James Carville, a longtime Democratic strategist, emphasized that the overarching goal for the party is to stop the Trump agenda. And to do that, the party needs to ensure that “20 percent of congressional Republicans find it in their interest not to be with this guy.” You can’t make that case, Carville said, “if you’re against everything; then you are for nothing. You’ve got to pick and say, ‘This is what [Trump] is’ and drive that home.”
Even with a more calculated approach, Democrats will likely end up more uniformly opposed to Trump’s nominees than Republicans were to President Barack Obama’s nominees when he assumed office in 2009. Sen. Chris Van Hollen (D-Md.), who is new to the Senate and new to running the Democratic Senatorial Campaign Committee, noted that Democrats already singled out eight Cabinet picks that are “especially problematic” and plan to drag out each of their confirmations unless they get access to personal financial data that’s been withheld.
“We will continue to fight them tooth and nail to prevent them from rolling back the clock on progress in America,” Van Hollen said.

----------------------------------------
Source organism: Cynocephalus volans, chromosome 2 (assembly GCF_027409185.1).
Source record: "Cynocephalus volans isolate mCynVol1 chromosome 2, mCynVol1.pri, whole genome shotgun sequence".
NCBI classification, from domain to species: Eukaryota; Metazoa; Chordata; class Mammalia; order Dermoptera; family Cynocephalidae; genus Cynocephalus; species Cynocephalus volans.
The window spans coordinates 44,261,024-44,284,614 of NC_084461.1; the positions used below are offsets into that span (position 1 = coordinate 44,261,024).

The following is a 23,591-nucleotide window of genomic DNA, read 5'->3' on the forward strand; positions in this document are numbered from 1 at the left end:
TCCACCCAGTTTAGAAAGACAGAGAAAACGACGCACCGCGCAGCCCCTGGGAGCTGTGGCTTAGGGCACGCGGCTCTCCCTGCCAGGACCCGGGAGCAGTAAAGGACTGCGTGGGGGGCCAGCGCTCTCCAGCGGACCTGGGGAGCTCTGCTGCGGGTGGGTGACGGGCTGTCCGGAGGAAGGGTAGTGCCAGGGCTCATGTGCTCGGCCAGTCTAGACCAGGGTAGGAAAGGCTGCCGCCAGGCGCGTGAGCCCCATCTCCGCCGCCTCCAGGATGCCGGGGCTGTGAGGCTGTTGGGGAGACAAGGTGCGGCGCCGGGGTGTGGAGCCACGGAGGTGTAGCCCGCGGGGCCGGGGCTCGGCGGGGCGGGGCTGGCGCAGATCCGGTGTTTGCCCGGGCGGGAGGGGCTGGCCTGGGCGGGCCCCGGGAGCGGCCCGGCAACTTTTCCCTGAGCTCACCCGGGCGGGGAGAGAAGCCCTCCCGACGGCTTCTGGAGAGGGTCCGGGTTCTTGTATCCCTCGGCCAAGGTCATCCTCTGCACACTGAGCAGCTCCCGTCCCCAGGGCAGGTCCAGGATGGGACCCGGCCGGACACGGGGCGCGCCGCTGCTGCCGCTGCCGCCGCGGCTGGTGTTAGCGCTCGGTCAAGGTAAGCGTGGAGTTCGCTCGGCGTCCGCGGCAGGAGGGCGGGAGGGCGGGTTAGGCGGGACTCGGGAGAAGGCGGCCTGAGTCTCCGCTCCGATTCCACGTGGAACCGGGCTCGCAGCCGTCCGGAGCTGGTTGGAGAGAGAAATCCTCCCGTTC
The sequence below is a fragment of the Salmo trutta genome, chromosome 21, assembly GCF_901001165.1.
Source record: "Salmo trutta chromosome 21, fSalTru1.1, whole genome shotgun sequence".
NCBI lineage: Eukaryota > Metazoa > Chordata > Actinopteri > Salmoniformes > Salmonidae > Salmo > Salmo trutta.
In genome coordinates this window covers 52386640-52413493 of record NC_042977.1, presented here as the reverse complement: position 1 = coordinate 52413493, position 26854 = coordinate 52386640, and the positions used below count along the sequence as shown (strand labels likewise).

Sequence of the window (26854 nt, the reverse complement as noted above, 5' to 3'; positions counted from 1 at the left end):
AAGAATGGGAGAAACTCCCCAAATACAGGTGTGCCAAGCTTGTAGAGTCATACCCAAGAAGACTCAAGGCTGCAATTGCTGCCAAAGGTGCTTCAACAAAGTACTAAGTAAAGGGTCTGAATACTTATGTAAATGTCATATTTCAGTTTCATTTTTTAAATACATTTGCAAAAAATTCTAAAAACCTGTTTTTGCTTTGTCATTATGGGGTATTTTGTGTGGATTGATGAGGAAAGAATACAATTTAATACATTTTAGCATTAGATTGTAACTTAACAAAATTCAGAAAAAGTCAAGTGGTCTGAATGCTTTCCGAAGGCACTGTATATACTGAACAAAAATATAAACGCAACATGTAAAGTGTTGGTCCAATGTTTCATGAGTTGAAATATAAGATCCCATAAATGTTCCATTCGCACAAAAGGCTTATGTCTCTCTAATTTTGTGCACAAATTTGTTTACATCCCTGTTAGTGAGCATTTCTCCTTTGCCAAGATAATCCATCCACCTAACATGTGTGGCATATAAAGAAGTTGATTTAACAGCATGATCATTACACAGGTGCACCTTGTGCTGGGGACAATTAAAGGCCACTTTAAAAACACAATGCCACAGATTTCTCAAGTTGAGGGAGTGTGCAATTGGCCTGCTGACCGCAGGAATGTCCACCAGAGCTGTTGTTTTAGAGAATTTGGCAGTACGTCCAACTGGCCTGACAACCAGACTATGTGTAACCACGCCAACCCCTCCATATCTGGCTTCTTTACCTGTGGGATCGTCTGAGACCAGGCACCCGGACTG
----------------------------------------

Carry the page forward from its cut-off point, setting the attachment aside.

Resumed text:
But the thirst for opposition from the Democratic base is arguably greater now than what the Republican Party felt in January 2009. That’s in part because of Trump’s tremendous unpopularity and in part because congressional Republicans paid little price for bucking Obama during his eight years. It’s also because of the massive success of the women’s marches from last weekend. (The tea party hadn’t blossomed at this point in 2009.)
Sen. Ben Cardin (D-Md.) said he marched with his grandchildren in one of Saturday’s protests and felt just as fired up about stopping Trump’s agenda as other attendees. But as a senator in the minority party, he preached a thoughtful-opposition approach. Democrats, he said, will be most effective if they single out what really matters for them, like preventing Republicans from repealing the Affordable Care Act, and ignore the noise, like Trump’s bizarre obsession with how many people attend his events.
“I don’t care about the crowd size at Trump’s inauguration,” said Cardin. “It’s the issues that affect people’s lives. Right now, the big issue is the Affordable Care Act. That’s going to cost people their lives, literally.
“Our job is to be fighting for the people who are concerned that there’s no one really fighting for them.”